July 31, 2007 By Jessica Weidling
New York City is the largest direct-service governmental body in the nation.
With hundreds of service offerings, more than 100 agencies, 350,000 city employees and a growing 8 million resident population (with an extra 2 million people converging on the city by day), only the state governments of New York and California and the federal government compete with New York City in size.
Because of the city's enormity and great service demands, an otherwise simple problem can become a complex issue that involves many agencies. This means a bigger challenge for New York City's 311 call center, which handles most of the city's nonemergency calls, local government questions and requests for service, and has already fielded 50 million calls since its March 2003 debut, according to the Mayor's Office of Operations.
"The issue is that 311 is very popular, and the result is that people call it for everything imaginable, including very complicated human services, building inspections, etc.," said Councilwoman Gale Brewer, a Democrat who represents Manhattan's Upper West Side.
Although Brewer, who chairs the council's technology committee, is a 311 advocate, she's forthright in pointing out its limitations. "The system is so responsive," she said, "but the city is so big and the problems are so complicated that the 311 system needs to utilize some local resources."
By "local resources," Brewer said she means government officials, like herself, and other community representatives possessing invaluable insight on how to get government problems fixed fast, but have been somewhat circumvented by 311.
In response, city technology officials searched for ways to bring civic networks into 311's framework as a way to tap the knowledge of people who know New York's neighborhoods best.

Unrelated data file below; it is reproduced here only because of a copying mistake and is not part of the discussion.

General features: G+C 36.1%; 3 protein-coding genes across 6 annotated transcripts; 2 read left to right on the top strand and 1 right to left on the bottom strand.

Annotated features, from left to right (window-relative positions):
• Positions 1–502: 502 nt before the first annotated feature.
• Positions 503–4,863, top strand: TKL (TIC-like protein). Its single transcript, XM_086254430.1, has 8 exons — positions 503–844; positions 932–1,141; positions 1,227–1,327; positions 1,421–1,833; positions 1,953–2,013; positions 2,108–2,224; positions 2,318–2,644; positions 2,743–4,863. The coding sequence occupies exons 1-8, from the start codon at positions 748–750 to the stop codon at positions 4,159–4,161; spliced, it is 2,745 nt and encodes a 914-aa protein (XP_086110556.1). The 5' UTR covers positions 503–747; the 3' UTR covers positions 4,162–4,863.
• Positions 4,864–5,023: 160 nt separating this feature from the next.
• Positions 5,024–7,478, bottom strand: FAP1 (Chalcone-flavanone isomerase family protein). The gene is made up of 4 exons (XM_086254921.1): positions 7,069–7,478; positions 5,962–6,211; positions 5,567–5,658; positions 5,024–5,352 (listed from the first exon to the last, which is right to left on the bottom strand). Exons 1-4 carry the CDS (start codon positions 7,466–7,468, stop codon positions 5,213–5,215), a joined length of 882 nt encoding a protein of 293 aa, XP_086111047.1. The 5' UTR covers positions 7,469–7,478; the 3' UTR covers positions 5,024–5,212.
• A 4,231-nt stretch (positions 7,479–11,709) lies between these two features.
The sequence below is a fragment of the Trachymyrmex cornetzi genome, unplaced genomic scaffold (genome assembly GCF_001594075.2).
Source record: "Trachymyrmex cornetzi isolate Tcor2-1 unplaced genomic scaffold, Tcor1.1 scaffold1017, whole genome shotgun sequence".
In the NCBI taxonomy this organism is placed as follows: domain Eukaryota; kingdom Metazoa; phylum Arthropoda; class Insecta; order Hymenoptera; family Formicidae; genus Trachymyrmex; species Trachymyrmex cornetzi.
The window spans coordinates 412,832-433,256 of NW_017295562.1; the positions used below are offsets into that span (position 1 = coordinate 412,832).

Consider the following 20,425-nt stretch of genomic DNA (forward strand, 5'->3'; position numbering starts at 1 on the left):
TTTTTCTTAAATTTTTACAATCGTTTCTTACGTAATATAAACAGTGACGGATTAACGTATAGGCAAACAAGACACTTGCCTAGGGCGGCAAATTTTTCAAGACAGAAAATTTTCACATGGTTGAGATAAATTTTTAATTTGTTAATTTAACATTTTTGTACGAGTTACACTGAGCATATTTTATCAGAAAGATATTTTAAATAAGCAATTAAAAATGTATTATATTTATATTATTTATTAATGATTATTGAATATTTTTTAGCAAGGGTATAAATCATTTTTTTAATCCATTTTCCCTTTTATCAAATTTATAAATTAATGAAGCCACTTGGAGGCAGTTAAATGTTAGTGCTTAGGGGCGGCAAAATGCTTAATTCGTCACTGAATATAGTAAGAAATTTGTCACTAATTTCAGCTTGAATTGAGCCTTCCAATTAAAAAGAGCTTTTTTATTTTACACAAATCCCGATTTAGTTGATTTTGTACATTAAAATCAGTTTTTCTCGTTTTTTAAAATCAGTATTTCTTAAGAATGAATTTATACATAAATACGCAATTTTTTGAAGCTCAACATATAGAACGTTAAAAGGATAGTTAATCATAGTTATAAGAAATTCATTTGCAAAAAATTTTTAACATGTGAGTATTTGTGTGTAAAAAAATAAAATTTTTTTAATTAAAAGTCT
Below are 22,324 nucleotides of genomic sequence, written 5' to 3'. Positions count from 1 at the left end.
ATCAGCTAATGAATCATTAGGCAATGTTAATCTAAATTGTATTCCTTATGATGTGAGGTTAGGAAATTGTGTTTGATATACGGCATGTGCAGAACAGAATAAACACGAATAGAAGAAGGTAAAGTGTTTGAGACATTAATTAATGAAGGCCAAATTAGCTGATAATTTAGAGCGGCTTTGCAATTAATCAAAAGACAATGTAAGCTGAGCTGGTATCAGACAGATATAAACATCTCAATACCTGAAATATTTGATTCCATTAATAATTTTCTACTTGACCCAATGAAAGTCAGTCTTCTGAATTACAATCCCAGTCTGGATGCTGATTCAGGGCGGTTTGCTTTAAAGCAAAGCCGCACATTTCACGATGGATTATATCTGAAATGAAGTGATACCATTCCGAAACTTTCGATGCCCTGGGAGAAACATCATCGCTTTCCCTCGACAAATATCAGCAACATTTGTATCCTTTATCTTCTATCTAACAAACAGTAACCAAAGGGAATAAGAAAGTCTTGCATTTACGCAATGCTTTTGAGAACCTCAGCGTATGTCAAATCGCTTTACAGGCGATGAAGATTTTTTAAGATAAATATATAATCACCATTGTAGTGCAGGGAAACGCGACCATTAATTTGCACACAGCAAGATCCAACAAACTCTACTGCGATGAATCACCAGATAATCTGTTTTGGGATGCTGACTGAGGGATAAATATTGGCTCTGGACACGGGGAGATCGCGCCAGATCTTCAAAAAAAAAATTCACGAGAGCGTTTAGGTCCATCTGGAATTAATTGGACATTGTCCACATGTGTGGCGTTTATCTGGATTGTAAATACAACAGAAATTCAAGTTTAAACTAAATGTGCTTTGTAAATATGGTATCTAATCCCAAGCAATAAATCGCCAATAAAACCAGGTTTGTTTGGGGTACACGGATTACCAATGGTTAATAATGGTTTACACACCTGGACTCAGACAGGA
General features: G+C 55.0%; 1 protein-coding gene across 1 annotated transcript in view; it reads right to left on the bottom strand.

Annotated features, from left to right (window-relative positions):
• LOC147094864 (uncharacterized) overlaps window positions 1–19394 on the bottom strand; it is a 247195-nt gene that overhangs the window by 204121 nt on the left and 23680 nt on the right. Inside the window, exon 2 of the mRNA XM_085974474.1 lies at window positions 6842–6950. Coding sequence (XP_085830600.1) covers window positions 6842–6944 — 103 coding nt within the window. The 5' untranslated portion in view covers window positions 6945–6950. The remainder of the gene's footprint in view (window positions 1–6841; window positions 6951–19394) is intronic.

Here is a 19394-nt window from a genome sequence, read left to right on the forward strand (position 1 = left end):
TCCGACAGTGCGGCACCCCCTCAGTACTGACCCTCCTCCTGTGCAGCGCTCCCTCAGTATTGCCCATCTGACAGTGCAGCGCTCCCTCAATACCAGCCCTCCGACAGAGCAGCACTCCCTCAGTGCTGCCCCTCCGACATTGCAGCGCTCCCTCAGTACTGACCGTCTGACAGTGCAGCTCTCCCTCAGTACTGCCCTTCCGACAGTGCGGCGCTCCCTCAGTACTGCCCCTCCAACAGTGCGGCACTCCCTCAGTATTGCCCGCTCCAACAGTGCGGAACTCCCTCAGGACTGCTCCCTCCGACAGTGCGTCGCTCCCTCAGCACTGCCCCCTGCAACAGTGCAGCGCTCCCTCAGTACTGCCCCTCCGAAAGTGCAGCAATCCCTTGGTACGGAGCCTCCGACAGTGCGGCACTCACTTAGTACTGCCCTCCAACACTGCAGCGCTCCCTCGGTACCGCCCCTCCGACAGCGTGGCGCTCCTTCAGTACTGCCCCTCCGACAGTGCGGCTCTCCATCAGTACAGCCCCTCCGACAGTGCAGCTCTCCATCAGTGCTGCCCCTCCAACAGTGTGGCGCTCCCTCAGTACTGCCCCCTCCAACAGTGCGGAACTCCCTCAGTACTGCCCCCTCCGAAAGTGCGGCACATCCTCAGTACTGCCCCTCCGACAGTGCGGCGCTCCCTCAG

Since Baltimore's 311 center opened in 1996, the concept has proliferated in dozens of U.S. cities. Once used as a way to deflect callers from 911 lines, city governments now use 311 to consolidate city phone numbers and improve accountability.
Call takers at 311 centers use advanced computer systems to track reports, aggregate data and transfer calls to other government agencies or answer basic questions about government.
There's little doubt that 311 can transform a city: Citizens calling to report trash had a hand in raising New York City's cleanliness rating to its highest score since the rating system was created in the '70s.
But consolidating city phone numbers inadvertently limited the people who residents reach out to.
"I think some [elected officials] feel disenfranchised by the fact that they might be getting fewer calls from residents because they're calling 311," said Bruce Lai, Brewer's chief of staff.
311 gives citizens less of a reason to call local politicians who once used their "in" with city liaisons and local knowledge to help constituents finagle through bureaucratic logjams - and then get their votes.
"I'm sure in big politics cities - New York and Chicago come to mind - there was some worry about losing touch with the voters, or more precisely, losing touch with votes," said Gary Allen, editor of DISPATCH Monthly Magazine, a publication about public safety communications. "But even though they might be losing the initial citizen calls, they're definitely gaining better information."
This is especially true if politicians can view 311 data showing what people are calling about, which can reflect potential voter concerns. New York City's 311 call center didn't pass along call data to elected officials, Brewer said, which is why she authored Local Law 47, which mandates that city administrators release monthly reports of data collected on calls made to 311 to elected officials and the public.
The law was passed by the City Council in May 2005, and in June 2006 the first reports were made publicly available.
With the law, New York City joined other big cities in giving politicians and the public